US Bases in Iraq and Syria Have No Effective Air Defenses

Will we allow our troops to continually be at risk?

3 mins read
Part of an Iranian “revenge” drone shot down near Baghdad

For years I have been complaining that our vulnerable bases in Iraq and Syria lacked adequate air defenses.  Bottom line: they still do.

It is reported that the Biden administration asked for a “pause” in the upcoming Israeli land attack on Gaza so we could rush air defenses to the Middle East.

In the past week 21 US personnel received minor injuries due to drone attacks at Al Assad Airbase, Iraq, and Al-Tanf Garrison, Syria.

There have been 14 attacks on these bases in the past week, perhaps more than 20.  The numbers vary as the Pentagon slowly confesses what transpired.

The strikes against US bases have been either by Iranian-supplied drones operated by Iranian proxy militias, or by Iranian supplied rockets, operated by the same Iranian proxy militias.

There is no doubt about the source of the attacks. But the administration does not show any interest in challenging Iran.

US bases have very limited protection, made worse by the fact that the US does not pursue the pro-Iranian militias firing these weapons at our personnel.

US troops primarily rely on the C-RAM.  C-RAM is a land-adaptation of the US Navy’s Phalanx gun system.  The rapid fire, but short range, Phalanx system has never stopped any attack on a naval ship, and it is not much different when it comes to knocking out drones or rockets.

C-RAM, like Phalanx, has problems at night because it primarily relies on visual recognition of incoming threats.  Iranian drones are made of plastic or other non-reflective material, so they don’t have much, if any radar signature, and also are hard to see, especially at night or in low light conditions.

Even so, if the Pentagon story is right, some rockets and drones have been shot down, probably by C-RAM.  Luckily the rockets being used are highly inaccurate and can be tracked by radar, although hitting them is another matter.

But the big story is that the US has not provided effective weapons to protect US bases.

They could have done so, at least in part, had they heeded warnings and really cared about our troops in the field. Obviously our soldiers were a low priority.

The US bought two batteries of Israel’s Iron Dome system and have had them for a number of years, allegedly studying how to use them.  For a while they shipped Iron Dome to Guam, for no apparent reason because the threat to Guam from China is from heavy missiles.  Iron Dome is designed to go after terrorist weapons, not heavy missiles.  Now the Pentagon has announced that the two Iron Dome batteries are being boxed up and sent to Israel, where they are needed.

This leaves the Pentagon with empty hands when it comes to practical missile defense for our bases in Iraq and Syria. 

America does have the famous Patriot system, but Patriot is of no use against slow flying drones or cheap rockets.  

The Army could have bought Iron Dome for our bases, but rejected it on specious grounds, wanting to design their own alternative from scratch.  It will be some years before the Army’s “integrated” alternative will be fielded, assuming it works.  It will require the buildup of a new infrastructure for manufacturing the weapon, and it will also need to develop a logistic, support and training system, because they don’t exist now.

The Army calls this its Indirect Fire Protection Capability (IFPC), itself a curious name since the stuff being fired at our bases is anything but indirect.  The IFPC system fires AIM-9X Sidewinder missiles, which track infrared signatures.  Drones have almost no infrared signatures.  The AIM-9X (and the even longer range and more expensive AIM-120 AMRAAM, which uses radar) probably would work against cruise missiles and maybe cheap rockets (assuming they can be launched in time), but there are no guarantees it will work.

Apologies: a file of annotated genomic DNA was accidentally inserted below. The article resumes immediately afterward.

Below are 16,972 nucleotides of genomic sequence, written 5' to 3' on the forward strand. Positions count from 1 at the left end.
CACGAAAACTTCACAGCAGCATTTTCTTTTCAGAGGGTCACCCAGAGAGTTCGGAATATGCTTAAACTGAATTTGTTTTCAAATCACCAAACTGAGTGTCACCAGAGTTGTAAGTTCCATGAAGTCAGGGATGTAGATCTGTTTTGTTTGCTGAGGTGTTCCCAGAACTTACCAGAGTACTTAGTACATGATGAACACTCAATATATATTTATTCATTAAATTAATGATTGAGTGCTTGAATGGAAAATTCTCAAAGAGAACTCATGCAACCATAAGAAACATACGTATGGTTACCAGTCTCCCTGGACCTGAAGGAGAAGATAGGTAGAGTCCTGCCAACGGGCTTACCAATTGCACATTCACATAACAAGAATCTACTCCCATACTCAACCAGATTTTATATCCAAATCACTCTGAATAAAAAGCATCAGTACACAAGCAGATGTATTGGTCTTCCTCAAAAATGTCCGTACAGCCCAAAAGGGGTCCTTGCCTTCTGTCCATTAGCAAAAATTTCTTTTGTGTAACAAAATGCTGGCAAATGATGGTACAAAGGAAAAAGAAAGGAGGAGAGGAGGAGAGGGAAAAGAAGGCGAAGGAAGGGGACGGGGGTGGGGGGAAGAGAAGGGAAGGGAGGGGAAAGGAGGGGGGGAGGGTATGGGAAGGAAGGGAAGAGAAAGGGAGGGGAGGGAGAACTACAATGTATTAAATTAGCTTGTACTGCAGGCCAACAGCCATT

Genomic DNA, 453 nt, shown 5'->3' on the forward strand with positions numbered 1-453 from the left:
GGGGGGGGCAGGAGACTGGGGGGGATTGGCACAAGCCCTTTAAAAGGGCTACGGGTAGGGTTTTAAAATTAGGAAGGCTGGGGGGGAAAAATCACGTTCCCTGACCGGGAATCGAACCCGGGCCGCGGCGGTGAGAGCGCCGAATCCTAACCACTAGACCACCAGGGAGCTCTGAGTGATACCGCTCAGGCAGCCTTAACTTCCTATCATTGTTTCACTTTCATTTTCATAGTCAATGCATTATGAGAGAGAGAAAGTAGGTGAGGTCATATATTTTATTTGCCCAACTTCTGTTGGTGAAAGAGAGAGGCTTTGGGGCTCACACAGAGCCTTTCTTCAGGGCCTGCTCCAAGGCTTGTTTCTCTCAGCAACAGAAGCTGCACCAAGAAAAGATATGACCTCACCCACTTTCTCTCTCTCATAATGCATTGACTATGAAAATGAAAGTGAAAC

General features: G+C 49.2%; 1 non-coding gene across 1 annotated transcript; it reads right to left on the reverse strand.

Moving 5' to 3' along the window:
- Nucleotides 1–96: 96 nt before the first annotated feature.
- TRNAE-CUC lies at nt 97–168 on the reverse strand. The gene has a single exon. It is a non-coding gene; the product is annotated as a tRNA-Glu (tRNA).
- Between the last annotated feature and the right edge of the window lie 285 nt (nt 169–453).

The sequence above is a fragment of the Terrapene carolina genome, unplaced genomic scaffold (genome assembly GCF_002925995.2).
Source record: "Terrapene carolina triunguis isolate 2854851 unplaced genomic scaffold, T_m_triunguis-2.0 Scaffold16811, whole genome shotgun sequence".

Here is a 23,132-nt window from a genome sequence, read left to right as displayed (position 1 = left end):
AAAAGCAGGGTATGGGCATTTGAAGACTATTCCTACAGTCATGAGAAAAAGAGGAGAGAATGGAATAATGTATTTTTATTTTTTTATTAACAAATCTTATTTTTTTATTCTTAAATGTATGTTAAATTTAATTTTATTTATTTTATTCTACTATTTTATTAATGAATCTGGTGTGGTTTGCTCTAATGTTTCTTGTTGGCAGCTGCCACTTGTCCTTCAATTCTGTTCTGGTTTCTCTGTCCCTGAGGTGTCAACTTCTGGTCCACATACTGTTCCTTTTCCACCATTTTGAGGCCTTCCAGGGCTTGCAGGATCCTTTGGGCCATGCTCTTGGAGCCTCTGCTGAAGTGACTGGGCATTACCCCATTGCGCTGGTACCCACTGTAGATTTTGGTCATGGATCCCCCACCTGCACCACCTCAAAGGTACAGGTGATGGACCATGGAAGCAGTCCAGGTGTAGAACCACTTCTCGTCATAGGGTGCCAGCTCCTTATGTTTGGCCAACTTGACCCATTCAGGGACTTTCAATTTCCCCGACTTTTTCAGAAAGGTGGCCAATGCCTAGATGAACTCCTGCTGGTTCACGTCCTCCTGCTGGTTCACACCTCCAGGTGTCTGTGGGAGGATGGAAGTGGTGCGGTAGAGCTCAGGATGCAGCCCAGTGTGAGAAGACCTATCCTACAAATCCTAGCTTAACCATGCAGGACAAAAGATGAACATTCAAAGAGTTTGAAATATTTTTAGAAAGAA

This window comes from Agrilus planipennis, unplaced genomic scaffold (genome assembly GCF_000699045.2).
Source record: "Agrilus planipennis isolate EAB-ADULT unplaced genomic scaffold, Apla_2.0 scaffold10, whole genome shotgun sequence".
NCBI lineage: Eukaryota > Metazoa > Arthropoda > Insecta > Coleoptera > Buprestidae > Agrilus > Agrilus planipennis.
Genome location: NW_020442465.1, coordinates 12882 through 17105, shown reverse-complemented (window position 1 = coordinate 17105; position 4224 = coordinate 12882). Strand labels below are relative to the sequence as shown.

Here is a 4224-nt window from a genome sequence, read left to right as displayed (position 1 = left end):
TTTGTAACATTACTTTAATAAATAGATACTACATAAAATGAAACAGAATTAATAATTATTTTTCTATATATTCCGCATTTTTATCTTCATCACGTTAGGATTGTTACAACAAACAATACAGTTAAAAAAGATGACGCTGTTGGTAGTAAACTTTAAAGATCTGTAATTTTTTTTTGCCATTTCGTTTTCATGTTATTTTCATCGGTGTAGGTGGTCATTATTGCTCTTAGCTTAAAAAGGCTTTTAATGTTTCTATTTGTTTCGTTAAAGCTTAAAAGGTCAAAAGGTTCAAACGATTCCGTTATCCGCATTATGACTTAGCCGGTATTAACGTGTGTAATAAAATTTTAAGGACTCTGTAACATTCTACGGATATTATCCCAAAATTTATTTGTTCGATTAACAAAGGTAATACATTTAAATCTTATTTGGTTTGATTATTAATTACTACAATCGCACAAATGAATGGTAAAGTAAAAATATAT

Typically terrorists put some missiles or drones in a car or pick up truck, drive near a US base, and then launch.  There is very little time to react because the weapons literally fly over the fence.

Iron Dome, by contrast, has already been tested against cruise missiles and drones, and it does work.  The Marines, unlike the Army, tested Iron Dome, bought a couple of batteries, but like the Army, wanted to develop their own system.  Bottom line: more delays in fielding effective weapons.

One of the reasons why the US lacks air defenses is the stubborn resistance of the military services to acquire technology from abroad and field solutions as quickly as possible.  The Army’s plethora of alleged reasons does not excuse its irresponsibility and its failure to protect our bases and our troops.

Given where we are now, the US has a couple of choices.  One of them is to pull our troops out of highly vulnerable bases in Iraq and Syria.  The downside of this is the region will perceive this as a cut and run exercise and another blow to US prestige and US deterrence.  The terrorists will sing and dance in the streets.

The second alternative is to take out the terrorists –go after the militias working for Iran and put them out of business. This is hard to do, but we have done it before and it is possible.  When you let a threat fester it only gets worse, something Israel is learning the hard way.  The overall lack of response to terrorist attacks by the United States is shocking. Right now there is little reason to believe that the Biden administration will do anything except to keep our troops on US bases vulnerable to more attacks.

Stephen Bryen

Stephen Bryen is a former Deputy Under Secretary of Defense and is a leading expert in security strategy and technology. Bryen writes for Asia Times, American Thinker, Epoch Times, Newsweek, Washington Times, the Jewish Policy Center and others.

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